Wednesday, November 11, 2009

The Real Green in Greenwashing

As I am currently working on a project where some of our messaging is around greenwashing, I stumbled upon this article called "Green or Green Washed? 7 Lesson in Green Supply Chain in China". Supply chain, as you may know, is the path that your [name favorite product] follows to end up on the shelf in [name favorite store]. The companies you know by name outsource almost every piece of the product of [name favorite product] to other smaller companies so that they can sell you a product with the smallest institutional costs to their own company.

The supply chain is the excuse that every corporation gives when asked why their company practices isn't as non-toxic as possible. It's the supply chain people, we need to re-negotiate our contract, it takes a while for the machines to change over to create more environmentally friendly products. All valid reasons for coming up with a realistic schedule in eliminating toxic chemicals from products, though what this article lays out is how corrupt this chain really is and how much power [name favorite brand] has and must yield to make real changes in their company practices.

Read the article, its wonky but its good, but here are the 7 lessons:

Lesson 1: In the financial downturn, more than ever it’s all about the bottom line.
"Why the sudden interest? Most companies commitment to greening their supply chain is no more than a commitment to efficiency and cost-cutting, with green being an added bonus. It’s not that companies suddenly have the urge to go hug a tree; it’s because financially these changes made sense. 2008’s booming commodities market had a huge impact on companies interest in reorganizing their supply chains. Rising oil costs impacted the price of other commodities and made recycling materials and reevaluating sourcing locations smart financial moves."

Lesson 2: Risk-prevention is a motivator
"Greening is also motivated by risk prevention. Speaking from experience working with multinationals, the industrial goods manufacturing director says, “Only until you get caught doing something or are worried about getting caught doing something do you worry about green.”

Lesson 3: Greenwashing is prevalent
"Even companies that are known sustainability leaders can be perpetrators of greenwashing. Timberland is an excellent example. The major American footwear brand is known for its green initiatives, even creating a Green Index rating to measure the environmentalimpact of their products and disclosing the names of their suppliers.

Ma Jun says the truth isn’t so pretty. “That is a company that talks a lot about CSR. [But if they did the research], they could easily find that one of their suppliers has six years of records on our air pollution database consecutively, one year after another. And another has 3 years of records on our water site.”"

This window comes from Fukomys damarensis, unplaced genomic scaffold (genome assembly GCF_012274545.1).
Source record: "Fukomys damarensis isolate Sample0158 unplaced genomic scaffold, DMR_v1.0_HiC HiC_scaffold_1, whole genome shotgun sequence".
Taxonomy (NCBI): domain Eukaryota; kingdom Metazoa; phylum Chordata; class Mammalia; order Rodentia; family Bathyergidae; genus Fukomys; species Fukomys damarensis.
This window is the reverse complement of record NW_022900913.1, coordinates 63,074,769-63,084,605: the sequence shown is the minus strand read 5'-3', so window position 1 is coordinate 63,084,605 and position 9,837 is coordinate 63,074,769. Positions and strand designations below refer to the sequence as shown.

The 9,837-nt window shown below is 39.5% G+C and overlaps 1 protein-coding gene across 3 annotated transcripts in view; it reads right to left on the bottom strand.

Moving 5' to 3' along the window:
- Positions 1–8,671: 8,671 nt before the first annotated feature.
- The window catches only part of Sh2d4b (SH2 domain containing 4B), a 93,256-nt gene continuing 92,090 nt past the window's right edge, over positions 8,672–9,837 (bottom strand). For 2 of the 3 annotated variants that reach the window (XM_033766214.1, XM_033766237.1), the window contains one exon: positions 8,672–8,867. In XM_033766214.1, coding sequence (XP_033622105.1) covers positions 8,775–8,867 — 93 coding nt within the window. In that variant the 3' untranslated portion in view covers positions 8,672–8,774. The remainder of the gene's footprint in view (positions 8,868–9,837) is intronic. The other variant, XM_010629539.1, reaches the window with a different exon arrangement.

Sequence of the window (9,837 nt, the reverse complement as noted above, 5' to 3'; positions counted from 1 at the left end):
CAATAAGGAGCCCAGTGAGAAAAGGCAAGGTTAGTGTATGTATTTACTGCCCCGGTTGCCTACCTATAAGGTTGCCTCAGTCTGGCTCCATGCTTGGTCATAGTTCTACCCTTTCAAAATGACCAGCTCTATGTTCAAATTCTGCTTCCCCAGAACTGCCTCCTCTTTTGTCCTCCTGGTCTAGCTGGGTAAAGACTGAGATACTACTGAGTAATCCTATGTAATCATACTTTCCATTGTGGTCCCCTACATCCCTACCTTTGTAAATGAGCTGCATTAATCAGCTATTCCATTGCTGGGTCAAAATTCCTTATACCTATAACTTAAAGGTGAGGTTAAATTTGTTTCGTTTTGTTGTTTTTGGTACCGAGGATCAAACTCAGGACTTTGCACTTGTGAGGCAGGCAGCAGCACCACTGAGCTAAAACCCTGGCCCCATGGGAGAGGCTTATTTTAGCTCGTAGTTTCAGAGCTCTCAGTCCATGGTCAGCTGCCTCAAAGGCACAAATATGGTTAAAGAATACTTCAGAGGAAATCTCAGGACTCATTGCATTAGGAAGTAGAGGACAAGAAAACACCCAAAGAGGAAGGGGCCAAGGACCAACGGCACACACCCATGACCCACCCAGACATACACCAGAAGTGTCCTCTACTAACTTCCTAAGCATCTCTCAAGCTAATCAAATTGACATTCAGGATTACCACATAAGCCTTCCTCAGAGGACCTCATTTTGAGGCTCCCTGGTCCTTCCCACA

Lesson 4: Transparency is key
"But while the pollution maps can help a company sustainably manage their supply chain, it’s not always so clear-cut. An underlying problem is that suppliers often contract out to other factories, making the supply chain links a bit fuzzy. The industrial manufacturing director believes that compliance is much harder in China than in factories in smaller Southeast Asian countries. “There are so many factories here, there’s no way they can regulate every one,” he says."

Lesson 5: The system of accountability doesn’t work
"Speaking from years of experience dealing with suppliers and client companies, the director maintains that most companies pressure their suppliers for the cheapest price and then expect compliance on environmental standards. Suppliers are struggling to survive and don’t want to lose money either, so they satisfy their client companies with fake documents. When scandal breaks, companies blame their suppliers for lying to them. As it did in 2007 with a rash of tainted product scares and more recently with reports of tainted drywall, the blame goes to Made in China, and not Poorly Managed Supply Chain."

Lesson 6: Green is a smart long-term solution
"“The worst thing that can happen to a procurement department is disruption to supply,” she points out. She warns companies that there are aspects of climate change that will affect their ability to source raw materials. Flooding, storms, and extreme weather all will influence a company’s long term sustainability. She suggests companies that research their options earlier rather than later."

Lesson 7: But in the end it has to pay to go green
"Until the cheapest price is no longer the goal, greening efforts may not go much further than those that double as cost-cutters. For a company to go green, Ma Jun believes that environmental groups need to work to ensure that there is enough financial incentive for supply chains to be better managed. “If we keep allowing those who cut corners to gain the competitive edge in China than we will not be successful in our efforts to protect the environment.”

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